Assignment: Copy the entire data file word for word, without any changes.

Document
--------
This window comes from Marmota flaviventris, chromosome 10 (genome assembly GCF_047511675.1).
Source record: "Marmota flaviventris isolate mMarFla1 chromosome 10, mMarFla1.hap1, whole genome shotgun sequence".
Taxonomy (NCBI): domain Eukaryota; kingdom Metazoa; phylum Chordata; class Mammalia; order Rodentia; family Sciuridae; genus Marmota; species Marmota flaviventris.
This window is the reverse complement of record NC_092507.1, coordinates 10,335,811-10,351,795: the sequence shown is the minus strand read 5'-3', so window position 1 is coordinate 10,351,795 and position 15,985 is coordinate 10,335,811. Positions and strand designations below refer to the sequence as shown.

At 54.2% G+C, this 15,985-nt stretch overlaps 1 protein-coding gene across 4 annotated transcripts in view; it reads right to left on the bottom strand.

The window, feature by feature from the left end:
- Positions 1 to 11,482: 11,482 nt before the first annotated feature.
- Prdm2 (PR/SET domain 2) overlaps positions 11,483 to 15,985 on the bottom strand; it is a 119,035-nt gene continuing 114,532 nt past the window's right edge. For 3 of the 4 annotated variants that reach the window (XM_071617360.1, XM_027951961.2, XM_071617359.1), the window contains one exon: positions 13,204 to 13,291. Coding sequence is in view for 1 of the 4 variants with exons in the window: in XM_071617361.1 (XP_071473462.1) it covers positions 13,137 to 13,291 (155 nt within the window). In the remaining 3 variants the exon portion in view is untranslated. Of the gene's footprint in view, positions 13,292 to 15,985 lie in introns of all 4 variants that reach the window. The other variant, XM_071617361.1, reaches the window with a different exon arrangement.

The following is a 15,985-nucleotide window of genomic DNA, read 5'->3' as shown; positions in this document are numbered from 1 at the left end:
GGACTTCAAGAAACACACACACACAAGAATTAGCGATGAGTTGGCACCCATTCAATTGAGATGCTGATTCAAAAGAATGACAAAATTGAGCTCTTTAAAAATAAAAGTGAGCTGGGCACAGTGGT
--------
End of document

This window comes from Marmota flaviventris, chromosome 10 (genome assembly GCF_047511675.1).
Source record: "Marmota flaviventris isolate mMarFla1 chromosome 10, mMarFla1.hap1, whole genome shotgun sequence".
Taxonomy (NCBI): domain Eukaryota; kingdom Metazoa; phylum Chordata; class Mammalia; order Rodentia; family Sciuridae; genus Marmota; species Marmota flaviventris.
This window is the reverse complement of record NC_092507.1, coordinates 10,335,811-10,351,795: the sequence shown is the minus strand read 5'-3', so window position 1 is coordinate 10,351,795 and position 15,985 is coordinate 10,335,811. Positions and strand designations below refer to the sequence as shown.

At 54.2% G+C, this 15,985-nt stretch overlaps 1 protein-coding gene across 4 annotated transcripts in view; it reads right to left on the bottom strand.

The window, feature by feature from the left end:
- Positions 1 to 11,482: 11,482 nt before the first annotated feature.
- Prdm2 (PR/SET domain 2) overlaps positions 11,483 to 15,985 on the bottom strand; it is a 119,035-nt gene continuing 114,532 nt past the window's right edge. For 3 of the 4 annotated variants that reach the window (XM_071617360.1, XM_027951961.2, XM_071617359.1), the window contains one exon: positions 13,204 to 13,291. Coding sequence is in view for 1 of the 4 variants with exons in the window: in XM_071617361.1 (XP_071473462.1) it covers positions 13,137 to 13,291 (155 nt within the window). In the remaining 3 variants the exon portion in view is untranslated. Of the gene's footprint in view, positions 13,292 to 15,985 lie in introns of all 4 variants that reach the window. The other variant, XM_071617361.1, reaches the window with a different exon arrangement.

The following is a 15,985-nucleotide window of genomic DNA, read 5'->3' as shown; positions in this document are numbered from 1 at the left end:
GGACTTCAAGAAACACACACACACAAGAATTAGCGATGAGTTGGCACCCATTCAATTGAGATGCTGATTCAAAAGAATGACAAAATTGAGCTCTTTAAAAATAAAAGTGAGCTGGGCACAGTGGT